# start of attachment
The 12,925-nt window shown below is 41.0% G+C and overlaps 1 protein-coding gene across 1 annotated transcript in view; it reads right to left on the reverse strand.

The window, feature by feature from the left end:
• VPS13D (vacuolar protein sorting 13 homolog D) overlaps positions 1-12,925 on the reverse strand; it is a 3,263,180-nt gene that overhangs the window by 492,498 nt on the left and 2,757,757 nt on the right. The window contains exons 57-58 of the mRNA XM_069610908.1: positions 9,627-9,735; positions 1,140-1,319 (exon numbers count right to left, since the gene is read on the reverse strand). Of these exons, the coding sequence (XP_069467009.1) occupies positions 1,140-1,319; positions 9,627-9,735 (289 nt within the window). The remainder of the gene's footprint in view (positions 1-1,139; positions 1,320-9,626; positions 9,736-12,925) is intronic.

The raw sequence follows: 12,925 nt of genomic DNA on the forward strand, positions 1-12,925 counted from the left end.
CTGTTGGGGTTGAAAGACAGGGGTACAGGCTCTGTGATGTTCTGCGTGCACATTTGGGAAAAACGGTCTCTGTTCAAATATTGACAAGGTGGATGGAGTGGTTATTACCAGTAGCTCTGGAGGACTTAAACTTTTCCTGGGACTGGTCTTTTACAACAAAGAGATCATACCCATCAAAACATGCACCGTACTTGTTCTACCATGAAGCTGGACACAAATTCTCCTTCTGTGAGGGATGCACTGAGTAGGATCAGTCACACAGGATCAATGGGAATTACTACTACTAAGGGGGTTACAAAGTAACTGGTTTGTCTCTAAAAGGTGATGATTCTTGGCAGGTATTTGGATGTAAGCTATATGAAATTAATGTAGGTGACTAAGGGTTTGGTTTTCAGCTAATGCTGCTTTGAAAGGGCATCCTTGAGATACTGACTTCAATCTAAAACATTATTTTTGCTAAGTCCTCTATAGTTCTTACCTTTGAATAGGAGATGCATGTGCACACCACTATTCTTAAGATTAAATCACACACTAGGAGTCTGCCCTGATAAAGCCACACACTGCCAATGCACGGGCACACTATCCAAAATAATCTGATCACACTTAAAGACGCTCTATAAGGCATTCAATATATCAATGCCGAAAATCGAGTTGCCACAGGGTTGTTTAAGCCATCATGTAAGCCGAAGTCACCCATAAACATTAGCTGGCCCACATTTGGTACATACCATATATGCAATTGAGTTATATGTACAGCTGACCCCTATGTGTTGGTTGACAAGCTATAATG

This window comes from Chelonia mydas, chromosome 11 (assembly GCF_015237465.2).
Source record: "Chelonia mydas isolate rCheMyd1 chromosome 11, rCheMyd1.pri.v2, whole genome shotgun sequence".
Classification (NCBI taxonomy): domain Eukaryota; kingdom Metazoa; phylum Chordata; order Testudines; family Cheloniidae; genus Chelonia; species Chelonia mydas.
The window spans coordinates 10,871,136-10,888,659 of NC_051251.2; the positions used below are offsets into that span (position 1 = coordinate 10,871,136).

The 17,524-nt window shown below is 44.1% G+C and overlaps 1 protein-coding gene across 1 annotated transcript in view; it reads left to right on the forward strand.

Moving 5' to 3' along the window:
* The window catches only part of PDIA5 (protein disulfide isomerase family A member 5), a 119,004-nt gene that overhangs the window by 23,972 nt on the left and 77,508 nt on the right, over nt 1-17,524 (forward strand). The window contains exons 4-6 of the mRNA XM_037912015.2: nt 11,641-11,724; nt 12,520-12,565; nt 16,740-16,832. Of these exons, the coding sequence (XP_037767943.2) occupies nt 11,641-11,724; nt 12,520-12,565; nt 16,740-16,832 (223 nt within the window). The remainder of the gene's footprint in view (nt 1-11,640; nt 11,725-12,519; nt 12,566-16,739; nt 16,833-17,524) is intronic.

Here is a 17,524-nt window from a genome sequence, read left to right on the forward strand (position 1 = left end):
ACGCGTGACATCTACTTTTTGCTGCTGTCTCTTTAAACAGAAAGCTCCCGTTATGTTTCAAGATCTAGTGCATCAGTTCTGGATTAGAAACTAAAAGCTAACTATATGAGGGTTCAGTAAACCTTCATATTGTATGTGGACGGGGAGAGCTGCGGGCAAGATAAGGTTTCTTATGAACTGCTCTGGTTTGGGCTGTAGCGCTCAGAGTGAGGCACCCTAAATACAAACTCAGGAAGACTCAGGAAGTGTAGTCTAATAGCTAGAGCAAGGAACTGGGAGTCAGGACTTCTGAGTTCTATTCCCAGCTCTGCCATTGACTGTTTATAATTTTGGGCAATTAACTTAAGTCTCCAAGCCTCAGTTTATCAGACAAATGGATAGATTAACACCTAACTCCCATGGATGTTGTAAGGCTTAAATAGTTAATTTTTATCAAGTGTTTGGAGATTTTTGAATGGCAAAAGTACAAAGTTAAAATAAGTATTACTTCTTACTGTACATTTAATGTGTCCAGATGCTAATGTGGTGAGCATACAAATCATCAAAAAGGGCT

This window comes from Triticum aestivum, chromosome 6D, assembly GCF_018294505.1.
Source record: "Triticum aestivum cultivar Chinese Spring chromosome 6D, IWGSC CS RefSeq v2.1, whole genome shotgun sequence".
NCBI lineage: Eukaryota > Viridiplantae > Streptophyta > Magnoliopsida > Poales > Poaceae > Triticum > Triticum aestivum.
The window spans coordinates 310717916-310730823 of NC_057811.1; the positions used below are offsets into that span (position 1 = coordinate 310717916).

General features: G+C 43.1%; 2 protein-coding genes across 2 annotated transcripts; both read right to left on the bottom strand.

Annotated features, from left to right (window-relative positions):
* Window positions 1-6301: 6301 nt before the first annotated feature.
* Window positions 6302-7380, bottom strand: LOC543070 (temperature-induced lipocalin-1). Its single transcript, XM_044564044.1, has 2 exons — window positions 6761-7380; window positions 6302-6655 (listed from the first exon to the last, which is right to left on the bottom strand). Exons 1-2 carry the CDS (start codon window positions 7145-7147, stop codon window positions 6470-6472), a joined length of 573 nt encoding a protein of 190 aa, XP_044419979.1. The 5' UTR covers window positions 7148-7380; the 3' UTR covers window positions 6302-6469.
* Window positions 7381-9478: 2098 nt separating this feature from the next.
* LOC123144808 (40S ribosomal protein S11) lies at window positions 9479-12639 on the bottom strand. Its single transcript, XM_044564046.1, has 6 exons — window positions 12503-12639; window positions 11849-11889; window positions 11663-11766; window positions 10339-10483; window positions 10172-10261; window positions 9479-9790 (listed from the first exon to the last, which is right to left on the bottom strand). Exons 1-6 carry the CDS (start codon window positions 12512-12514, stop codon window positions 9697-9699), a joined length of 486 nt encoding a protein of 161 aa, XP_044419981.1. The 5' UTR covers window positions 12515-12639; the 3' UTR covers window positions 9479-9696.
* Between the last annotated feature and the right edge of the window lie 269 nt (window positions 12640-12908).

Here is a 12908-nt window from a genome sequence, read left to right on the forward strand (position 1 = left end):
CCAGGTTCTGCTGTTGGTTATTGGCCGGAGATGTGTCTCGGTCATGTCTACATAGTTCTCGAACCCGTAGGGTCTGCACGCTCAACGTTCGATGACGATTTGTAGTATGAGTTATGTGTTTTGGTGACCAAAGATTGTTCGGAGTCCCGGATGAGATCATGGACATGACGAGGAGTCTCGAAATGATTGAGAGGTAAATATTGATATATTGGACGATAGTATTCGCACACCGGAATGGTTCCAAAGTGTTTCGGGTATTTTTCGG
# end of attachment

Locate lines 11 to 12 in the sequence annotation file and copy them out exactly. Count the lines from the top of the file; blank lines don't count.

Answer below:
Moving 5' to 3' along the window:
* The window catches only part of PDIA5 (protein disulfide isomerase family A member 5), a 119,004-nt gene that overhangs the window by 23,972 nt on the left and 77,508 nt on the right, over nt 1-17,524 (forward strand). The window contains exons 4-6 of the mRNA XM_037912015.2: nt 11,641-11,724; nt 12,520-12,565; nt 16,740-16,832. Of these exons, the coding sequence (XP_037767943.2) occupies nt 11,641-11,724; nt 12,520-12,565; nt 16,740-16,832 (223 nt within the window). The remainder of the gene's footprint in view (nt 1-11,640; nt 11,725-12,519; nt 12,566-16,739; nt 16,833-17,524) is intronic.